A key congressional committee last week approved a bill that would authorize federal research into the therapeutic applications of cannabis for military veterans. Under the VA Medicinal Cannabis Research Act, the Department of Veterans Affairs (VA) would be required to conduct clinical trials into the potential of cannabis as a treatment for post-traumatic stress disorder and chronic pain among the nation’s veterans.
The bill was approved by the House Veterans Affairs Committee on Nov. 4 by vote of 18 to 11, receiving support from all the panel’s Democratic members as well as one Republican. The committee approved previous versions of the bill last year and in 2018, but the legislation has yet to be passed by the full Congress and signed into law.
“Our veterans are no strangers to confronting challenges, and that’s why Congress needs to explore alternative treatment options,” Rep. Lou Correa, a California Democrat and sponsor of the bill, told Marijuana Moment. “The VA Medicinal Cannabis Research Act of 2021 meets veterans where they already are and opens a new door for federal policy that supports treatment options preferred by veterans.”
“How can we not try to gather the vast resources of Congress and the federal government to explore alternative treatment options like cannabis when veterans themselves are telling us that’s what they need,” Correa added. “To not support this legislation would be to defer once again of our obligation to care for those who have sacrificed so much to help protect our nation.”
The VA has acknowledged that PTSD and trauma experienced on the battlefield can contribute to a higher rate of suicidal ideation. Anecdotal evidence shows that cannabis can help ease the symptoms of PTSD, but clinical evidence has so far been inconclusive. In addition, the National Institute on Drug Abuse has advised Congress that there is “substantial evidence” that cannabis has medicinal value as a treatment for chronic pain and urged lawmakers to fund research into the potential risks and benefits of medical marijuana.
Officials with the VA opposed the legislation at last week’s hearing, citing difficulties conducting research under the terms of the bill. But committee chair Rep. Mark Takano, a Democrat from California, said the agency has so far failed to take meaningful action without direction from Congress.
“We simply must equip VA and its healthcare providers with scientific guidance about the potential impacts, benefits and/or dangers of cannabis used to treat chronic pain and PTSD,” Takano said ahead of the vote. “The VA tells us that it is monitoring smaller research projects on cannabis outside VA. This really is not sufficient.”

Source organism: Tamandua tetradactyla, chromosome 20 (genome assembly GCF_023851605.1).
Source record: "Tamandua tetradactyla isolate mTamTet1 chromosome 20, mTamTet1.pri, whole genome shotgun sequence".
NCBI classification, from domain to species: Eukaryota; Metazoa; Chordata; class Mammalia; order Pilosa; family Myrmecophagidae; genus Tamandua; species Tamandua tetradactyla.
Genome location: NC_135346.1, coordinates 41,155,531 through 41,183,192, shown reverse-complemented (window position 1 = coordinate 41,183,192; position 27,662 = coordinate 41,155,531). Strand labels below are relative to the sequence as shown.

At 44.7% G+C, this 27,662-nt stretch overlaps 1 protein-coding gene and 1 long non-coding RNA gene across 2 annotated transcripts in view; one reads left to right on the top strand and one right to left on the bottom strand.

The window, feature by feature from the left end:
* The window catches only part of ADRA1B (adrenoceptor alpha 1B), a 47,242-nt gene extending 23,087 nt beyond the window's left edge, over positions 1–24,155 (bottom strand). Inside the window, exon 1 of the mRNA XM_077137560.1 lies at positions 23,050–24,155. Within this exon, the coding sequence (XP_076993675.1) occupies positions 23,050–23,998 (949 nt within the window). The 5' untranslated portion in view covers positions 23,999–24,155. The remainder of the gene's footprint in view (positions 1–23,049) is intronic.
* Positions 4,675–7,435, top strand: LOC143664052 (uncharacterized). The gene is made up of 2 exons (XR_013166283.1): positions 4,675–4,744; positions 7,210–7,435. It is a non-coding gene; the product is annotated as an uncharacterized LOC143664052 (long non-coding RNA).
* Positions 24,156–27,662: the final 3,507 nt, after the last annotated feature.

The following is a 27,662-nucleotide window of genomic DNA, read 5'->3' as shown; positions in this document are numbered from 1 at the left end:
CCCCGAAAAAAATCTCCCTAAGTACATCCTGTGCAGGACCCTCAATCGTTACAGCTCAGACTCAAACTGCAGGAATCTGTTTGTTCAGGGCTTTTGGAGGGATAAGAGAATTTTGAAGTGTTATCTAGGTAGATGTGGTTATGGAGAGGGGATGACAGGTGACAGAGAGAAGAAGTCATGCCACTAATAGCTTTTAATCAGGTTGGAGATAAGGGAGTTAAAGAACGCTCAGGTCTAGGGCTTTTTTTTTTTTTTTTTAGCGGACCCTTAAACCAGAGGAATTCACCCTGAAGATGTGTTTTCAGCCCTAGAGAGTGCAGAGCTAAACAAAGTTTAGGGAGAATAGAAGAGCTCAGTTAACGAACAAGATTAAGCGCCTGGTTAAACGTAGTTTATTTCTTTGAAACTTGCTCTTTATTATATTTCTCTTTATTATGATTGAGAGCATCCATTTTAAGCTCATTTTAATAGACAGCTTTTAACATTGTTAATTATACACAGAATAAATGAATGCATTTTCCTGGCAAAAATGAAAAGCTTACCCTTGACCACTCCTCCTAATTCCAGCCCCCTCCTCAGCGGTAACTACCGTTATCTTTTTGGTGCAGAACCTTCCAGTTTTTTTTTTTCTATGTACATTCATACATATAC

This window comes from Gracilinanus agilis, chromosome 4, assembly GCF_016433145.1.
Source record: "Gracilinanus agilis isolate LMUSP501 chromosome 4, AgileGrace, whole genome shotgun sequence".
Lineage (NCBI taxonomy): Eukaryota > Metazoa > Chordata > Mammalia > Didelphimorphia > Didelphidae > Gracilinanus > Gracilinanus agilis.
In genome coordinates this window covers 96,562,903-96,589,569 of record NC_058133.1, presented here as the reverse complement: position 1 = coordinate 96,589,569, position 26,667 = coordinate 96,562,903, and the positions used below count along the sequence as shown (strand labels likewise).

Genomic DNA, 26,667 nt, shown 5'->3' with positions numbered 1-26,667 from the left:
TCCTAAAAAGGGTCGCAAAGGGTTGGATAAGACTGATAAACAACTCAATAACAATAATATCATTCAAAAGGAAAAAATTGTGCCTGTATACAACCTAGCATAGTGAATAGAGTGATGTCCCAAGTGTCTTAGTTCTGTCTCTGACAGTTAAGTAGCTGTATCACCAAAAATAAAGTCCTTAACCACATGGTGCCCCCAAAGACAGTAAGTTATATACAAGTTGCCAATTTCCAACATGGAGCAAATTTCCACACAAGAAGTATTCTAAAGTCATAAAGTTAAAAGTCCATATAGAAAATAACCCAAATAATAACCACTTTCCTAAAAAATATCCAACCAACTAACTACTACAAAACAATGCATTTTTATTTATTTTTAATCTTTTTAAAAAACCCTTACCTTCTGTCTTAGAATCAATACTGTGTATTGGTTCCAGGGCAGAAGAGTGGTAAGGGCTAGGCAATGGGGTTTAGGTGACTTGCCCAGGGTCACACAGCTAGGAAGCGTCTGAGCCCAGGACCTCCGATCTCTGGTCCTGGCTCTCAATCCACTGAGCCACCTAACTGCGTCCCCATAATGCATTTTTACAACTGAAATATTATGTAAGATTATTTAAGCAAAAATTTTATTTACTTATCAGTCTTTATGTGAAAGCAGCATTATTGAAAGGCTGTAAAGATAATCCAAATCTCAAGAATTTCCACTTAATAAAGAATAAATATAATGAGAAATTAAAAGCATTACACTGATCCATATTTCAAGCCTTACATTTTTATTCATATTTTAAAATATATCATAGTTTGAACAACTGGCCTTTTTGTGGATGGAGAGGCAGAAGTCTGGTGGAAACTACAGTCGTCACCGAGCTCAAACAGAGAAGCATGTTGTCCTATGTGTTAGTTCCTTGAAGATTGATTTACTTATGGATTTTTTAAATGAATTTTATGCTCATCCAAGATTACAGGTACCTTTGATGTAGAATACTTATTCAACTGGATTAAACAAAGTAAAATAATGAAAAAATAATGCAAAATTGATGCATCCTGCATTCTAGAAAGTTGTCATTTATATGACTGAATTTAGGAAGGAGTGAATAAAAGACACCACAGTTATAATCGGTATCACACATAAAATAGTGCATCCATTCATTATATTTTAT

Many Veterans Turn to Cannabis for Relief
With scientific data lacking, many veterans affected by the continuing challenges of military service self-medicate with cannabis to help ease conditions including chronic pain, insomnia, and PTSD. But so far, the VA has resisted calls from veterans and their advocates to investigate the therapeutic potential of cannabis. Perhaps even worse, many veterans who have turned to medical cannabis have had prescription medications withheld by their VA physicians.
“The very populations who have the greatest need are often the ones who are the most understudied,” Staci Gruber, director of the Marijuana Investigations for Neuroscientific Discovery program at McLean Hospital and an associate professor of psychiatry at Harvard Medical School, told Politico.
Andy Meiars, a founder of the Battle Brothers Foundation (BBF), tells Cannabis Now that the nonprofit organization is helping to fund cannabis research in partnership with the California licensed, veteran-owned brand Helmand Valley Growers Company, which donates 100% of all profits to support studies investigating the therapeutic possibilities of cannabis for veterans. Working with medical research and data company NiaMedic, BBF is funding a study that will determine if cannabis treatment can be beneficial in reducing symptoms in patients with treatment-resistant post-traumatic stress, with the University of California Irvine signed on as the participating research center.
Together, Helmand Valley Growers Company and BBF are committed to getting cannabis recognized as a legitimate medicine by the VA healthcare system. So far, the company has donated $60,000 to the cause, with plans to triple its contribution by the end of the year. Meiars says that the research team will soon be enrolling veterans for the study and sees Veterans Day as a fitting opportunity to explain the importance of access to cannabis for veterans.
“You’ve asked us vets to risk our lives in defense of our country. Many of our peers came back missing pieces of their minds and with broken bodies. Cannabis is a special plant, a real alternative to opioids that can make a difference healing veterans,” he wrote in an email. “We’re trying to make it possible for them to have access not only to cannabis, but for the better quality of life that they fought for. Sleep, a day without pain, everyone deserves that, especially veterans.”
Despite last week’s approval by the House Veterans Affairs Committee, before becoming law the VA Medicinal Cannabis Research Act must still be passed by the full House and Senate and gain the approval of President Joe Biden, whose administration has expressed opposition to the legislation.